BEIJING • Chinese President Xi Jinping and his French counterpart Emmanuel Macron met for talks and to oversee the signing of business deals as the two global leaders seek closer ties.
Mr Macron, on the second day of his three-day state visit, offered to open up France to Chinese investment in exchange for greater access to China's markets, warning during yesterday's talks that trade imbalances would lead to protectionism.
France, which runs a €30 billion (S$47.8 billion) deficit with China, has, like other European nations, demanded reciprocal access to the huge Chinese market.
"We have an access to markets which is unbalanced, unsatisfying," Mr Macron told members of the French and Chinese business community at a start-up incubator in Beijing.
"If we don't deal with this responsibly, the first, natural, reaction will be to close up on both sides."
With German Chancellor Angela Merkel bogged down in coalition negotiations and British Prime Minister Theresa May swamped by Brexit, the 40-year-old French President has emerged as arguably the strongest voice in Europe.
The trip to China is well-timed to convey that message and he has not been shy about promoting it, declaring after he arrived that "Europe is back" and announcing that he would visit China every year of his five-year presidency.
LESSENING TRADE IMBALANCES
We have an access to markets which is unbalanced, unsatisfying. If we don't deal with this responsibly, the first, natural, reaction will be to close up on both sides.
FRENCH PRESIDENT EMMANUEL MACRON, on the importance of France having reciprocal access to the huge Chinese market.
Beijing has praised Mr Macron's decision to make China his first state visit to an Asian nation.
Mr Xi, who had already hosted Mr Macron and his wife Brigitte for dinner on Monday night, treated the French leader to a welcome ceremony with honour guards before their meeting yesterday.
But while the rhetoric has been strong, and TV commentary suggests the French first couple have been a big hit with the Chinese, the underlying success of state visits is best measured these days in business contracts.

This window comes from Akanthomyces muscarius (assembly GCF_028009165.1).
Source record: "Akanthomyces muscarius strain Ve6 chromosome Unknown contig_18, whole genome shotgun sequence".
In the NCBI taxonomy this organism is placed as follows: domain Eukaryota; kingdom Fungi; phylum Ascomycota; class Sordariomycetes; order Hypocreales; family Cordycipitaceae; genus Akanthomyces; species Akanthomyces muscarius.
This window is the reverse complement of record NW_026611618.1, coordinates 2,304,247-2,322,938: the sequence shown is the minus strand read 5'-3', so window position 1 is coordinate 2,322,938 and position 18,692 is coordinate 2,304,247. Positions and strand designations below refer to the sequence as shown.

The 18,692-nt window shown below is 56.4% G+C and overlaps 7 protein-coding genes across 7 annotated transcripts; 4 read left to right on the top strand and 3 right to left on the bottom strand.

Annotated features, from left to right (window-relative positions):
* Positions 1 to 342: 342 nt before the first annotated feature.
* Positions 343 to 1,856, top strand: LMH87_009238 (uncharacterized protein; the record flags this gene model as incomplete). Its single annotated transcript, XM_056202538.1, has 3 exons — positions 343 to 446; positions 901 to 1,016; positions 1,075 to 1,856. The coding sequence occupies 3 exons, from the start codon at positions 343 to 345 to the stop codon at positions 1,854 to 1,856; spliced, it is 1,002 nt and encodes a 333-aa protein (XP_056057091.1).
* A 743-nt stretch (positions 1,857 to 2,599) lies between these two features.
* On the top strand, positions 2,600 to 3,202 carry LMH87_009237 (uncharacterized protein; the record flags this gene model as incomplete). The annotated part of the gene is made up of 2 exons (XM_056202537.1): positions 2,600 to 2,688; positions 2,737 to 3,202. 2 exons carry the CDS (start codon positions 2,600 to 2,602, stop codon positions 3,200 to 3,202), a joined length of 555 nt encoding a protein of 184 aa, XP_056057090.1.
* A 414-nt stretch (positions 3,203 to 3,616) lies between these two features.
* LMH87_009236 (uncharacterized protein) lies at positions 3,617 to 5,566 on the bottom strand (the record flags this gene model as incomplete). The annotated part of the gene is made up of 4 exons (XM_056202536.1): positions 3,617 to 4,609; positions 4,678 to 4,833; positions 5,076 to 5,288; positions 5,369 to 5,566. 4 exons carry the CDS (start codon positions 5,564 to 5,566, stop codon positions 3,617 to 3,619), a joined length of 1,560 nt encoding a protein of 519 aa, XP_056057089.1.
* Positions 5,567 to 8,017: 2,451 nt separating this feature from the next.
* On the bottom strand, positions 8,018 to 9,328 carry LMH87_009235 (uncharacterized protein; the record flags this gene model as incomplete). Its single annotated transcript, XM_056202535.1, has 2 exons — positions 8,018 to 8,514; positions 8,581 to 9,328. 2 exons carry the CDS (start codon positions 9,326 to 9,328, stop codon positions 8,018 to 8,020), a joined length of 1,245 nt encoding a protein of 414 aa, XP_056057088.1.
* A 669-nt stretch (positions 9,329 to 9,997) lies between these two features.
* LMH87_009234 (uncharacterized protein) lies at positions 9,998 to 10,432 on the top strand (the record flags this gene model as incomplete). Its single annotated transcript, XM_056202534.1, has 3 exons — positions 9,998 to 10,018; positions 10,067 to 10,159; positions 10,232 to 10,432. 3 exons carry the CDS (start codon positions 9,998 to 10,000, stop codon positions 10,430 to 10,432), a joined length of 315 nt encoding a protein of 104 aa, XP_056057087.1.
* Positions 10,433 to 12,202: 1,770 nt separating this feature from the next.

Despite bringing with him some of the heaviest hitters in French business, finance and industry - including senior executives from Airbus, BNP Paribas, AccorHotels, EDF and LVMH - there were no immediate announcements of mega-deals. Instead, smaller contracts or commitments to go on talking were signed.
Airbus said it planned to boost the number of planes it makes in China under a deal signed yesterday to expand cooperation. But it did not sign any deal to sell aircraft to China.
French engineering firm Fives signed a deal with Chinese online retail giant JD.com, which agreed to sell €2 billion worth of French products - such as Remy Martin cognac or Evian water - over the next two years.
China's Premier Li Keqiang told Mr Macron that Beijing hoped France would export more high-tech products to China, according to a government statement.
"We welcome France to expand investment in China and exports of high-grade French products, and we hope the French side will further loosen exports of high-tech products to China," Mr Li said.
Earlier yesterday, Mr Macron and his wife were accompanied by students from the French International School and a French historian on a visit to the Forbidden City.
Mr Macron asked historian Patrice Fava to translate a banner which read, "With fairness, govern from the centre".
"It's important. It's symbolic," said Mrs Macron, whose husband campaigned as a centrist candidate in the French presidential election.
REUTERS, AGENCE FRANCE-PRESSE